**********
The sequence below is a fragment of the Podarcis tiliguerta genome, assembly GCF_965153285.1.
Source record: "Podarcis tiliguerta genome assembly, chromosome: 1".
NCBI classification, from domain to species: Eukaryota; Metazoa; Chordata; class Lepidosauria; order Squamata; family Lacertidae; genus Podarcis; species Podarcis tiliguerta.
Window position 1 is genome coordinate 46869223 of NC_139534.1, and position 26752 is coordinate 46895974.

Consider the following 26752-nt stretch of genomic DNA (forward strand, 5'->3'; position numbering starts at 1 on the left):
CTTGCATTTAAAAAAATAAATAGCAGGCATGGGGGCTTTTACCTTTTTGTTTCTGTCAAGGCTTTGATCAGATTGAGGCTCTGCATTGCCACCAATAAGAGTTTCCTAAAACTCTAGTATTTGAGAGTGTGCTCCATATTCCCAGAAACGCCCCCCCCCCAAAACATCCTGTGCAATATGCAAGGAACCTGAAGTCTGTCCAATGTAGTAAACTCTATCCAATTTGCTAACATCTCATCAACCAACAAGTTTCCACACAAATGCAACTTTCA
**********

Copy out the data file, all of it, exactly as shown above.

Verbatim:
The sequence below is a fragment of the Podarcis tiliguerta genome, assembly GCF_965153285.1.
Source record: "Podarcis tiliguerta genome assembly, chromosome: 1".
NCBI classification, from domain to species: Eukaryota; Metazoa; Chordata; class Lepidosauria; order Squamata; family Lacertidae; genus Podarcis; species Podarcis tiliguerta.
Window position 1 is genome coordinate 46869223 of NC_139534.1, and position 26752 is coordinate 46895974.

Consider the following 26752-nt stretch of genomic DNA (forward strand, 5'->3'; position numbering starts at 1 on the left):
CTTGCATTTAAAAAAATAAATAGCAGGCATGGGGGCTTTTACCTTTTTGTTTCTGTCAAGGCTTTGATCAGATTGAGGCTCTGCATTGCCACCAATAAGAGTTTCCTAAAACTCTAGTATTTGAGAGTGTGCTCCATATTCCCAGAAACGCCCCCCCCCCAAAACATCCTGTGCAATATGCAAGGAACCTGAAGTCTGTCCAATGTAGTAAACTCTATCCAATTTGCTAACATCTCATCAACCAACAAGTTTCCACACAAATGCAACTTTCA